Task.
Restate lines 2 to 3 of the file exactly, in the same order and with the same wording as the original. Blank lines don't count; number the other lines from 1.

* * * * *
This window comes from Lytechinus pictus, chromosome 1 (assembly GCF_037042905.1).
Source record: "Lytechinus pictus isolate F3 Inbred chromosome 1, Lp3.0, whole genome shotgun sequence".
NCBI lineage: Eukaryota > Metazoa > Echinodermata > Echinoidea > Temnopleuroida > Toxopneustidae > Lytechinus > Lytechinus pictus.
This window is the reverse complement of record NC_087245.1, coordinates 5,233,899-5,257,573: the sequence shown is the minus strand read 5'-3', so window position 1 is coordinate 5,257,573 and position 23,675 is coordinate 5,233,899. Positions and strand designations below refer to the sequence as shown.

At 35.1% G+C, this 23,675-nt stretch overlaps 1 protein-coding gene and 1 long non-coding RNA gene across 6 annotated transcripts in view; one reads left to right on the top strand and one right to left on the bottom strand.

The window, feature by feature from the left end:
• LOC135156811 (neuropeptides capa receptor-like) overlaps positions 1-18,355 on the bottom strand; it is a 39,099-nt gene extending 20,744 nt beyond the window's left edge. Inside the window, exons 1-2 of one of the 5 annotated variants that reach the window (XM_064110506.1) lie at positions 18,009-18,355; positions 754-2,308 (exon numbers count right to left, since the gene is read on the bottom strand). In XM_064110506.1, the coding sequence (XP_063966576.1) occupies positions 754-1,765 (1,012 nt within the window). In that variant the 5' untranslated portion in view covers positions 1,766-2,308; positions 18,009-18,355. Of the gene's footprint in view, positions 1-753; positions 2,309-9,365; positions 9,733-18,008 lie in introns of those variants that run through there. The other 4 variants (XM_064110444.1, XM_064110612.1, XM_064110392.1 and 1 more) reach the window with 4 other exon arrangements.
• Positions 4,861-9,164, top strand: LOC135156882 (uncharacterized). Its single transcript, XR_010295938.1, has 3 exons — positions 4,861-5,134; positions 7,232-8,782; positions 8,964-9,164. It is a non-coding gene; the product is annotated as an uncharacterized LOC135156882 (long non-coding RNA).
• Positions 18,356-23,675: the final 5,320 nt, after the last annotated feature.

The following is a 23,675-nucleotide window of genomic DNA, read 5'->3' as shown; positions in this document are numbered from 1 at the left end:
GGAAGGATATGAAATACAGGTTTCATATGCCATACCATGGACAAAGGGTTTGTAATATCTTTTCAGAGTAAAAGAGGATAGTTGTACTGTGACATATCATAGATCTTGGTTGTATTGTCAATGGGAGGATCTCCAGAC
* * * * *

Source record: "Lytechinus pictus isolate F3 Inbred chromosome 1, Lp3.0, whole genome shotgun sequence".
NCBI lineage: Eukaryota > Metazoa > Echinodermata > Echinoidea > Temnopleuroida > Toxopneustidae > Lytechinus > Lytechinus pictus.